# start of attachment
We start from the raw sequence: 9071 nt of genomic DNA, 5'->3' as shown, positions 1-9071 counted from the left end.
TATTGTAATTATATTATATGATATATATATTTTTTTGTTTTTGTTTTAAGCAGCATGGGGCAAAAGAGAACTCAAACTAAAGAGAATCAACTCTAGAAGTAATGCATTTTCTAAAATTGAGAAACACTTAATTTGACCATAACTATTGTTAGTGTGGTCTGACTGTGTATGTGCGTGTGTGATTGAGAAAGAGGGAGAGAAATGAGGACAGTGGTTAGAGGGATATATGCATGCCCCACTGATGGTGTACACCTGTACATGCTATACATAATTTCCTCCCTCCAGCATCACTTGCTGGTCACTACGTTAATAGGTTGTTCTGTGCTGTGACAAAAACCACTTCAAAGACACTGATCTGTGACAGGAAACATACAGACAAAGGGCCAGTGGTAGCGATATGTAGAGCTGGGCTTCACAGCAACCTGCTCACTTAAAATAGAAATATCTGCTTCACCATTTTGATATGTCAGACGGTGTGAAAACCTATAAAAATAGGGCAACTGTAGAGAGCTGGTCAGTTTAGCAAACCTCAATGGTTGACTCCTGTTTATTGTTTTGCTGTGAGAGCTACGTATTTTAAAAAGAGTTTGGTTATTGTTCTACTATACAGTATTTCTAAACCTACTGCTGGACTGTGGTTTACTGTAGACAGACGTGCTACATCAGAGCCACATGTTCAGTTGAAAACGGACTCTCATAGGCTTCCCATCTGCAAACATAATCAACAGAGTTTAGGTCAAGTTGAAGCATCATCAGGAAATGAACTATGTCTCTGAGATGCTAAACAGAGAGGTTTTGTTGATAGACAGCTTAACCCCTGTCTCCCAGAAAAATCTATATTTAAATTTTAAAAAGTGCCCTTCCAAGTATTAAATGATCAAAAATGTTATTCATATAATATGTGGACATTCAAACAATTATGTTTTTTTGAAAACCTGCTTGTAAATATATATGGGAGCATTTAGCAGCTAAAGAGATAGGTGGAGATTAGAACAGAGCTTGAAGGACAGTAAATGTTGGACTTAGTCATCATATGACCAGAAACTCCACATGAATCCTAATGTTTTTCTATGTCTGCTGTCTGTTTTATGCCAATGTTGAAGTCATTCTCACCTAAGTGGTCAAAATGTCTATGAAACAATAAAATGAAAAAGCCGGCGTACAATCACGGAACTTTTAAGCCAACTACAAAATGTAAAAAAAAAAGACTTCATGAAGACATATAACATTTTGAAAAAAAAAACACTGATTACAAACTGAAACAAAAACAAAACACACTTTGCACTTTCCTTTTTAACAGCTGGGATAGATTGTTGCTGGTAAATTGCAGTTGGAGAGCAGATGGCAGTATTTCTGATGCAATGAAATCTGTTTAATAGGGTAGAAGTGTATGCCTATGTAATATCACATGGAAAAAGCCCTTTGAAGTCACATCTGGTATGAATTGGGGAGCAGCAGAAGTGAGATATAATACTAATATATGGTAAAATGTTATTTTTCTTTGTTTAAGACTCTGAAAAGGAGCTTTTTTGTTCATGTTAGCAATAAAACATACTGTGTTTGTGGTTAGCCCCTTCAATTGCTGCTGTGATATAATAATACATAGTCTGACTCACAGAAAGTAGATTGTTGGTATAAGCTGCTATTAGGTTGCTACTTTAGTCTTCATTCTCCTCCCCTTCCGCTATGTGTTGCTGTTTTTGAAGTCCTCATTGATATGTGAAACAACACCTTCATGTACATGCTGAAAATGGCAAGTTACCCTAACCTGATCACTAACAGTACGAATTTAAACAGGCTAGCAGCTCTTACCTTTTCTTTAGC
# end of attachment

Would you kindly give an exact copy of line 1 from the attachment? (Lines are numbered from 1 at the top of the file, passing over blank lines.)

We start from the raw sequence: 9071 nt of genomic DNA, 5'->3' as shown, positions 1-9071 counted from the left end.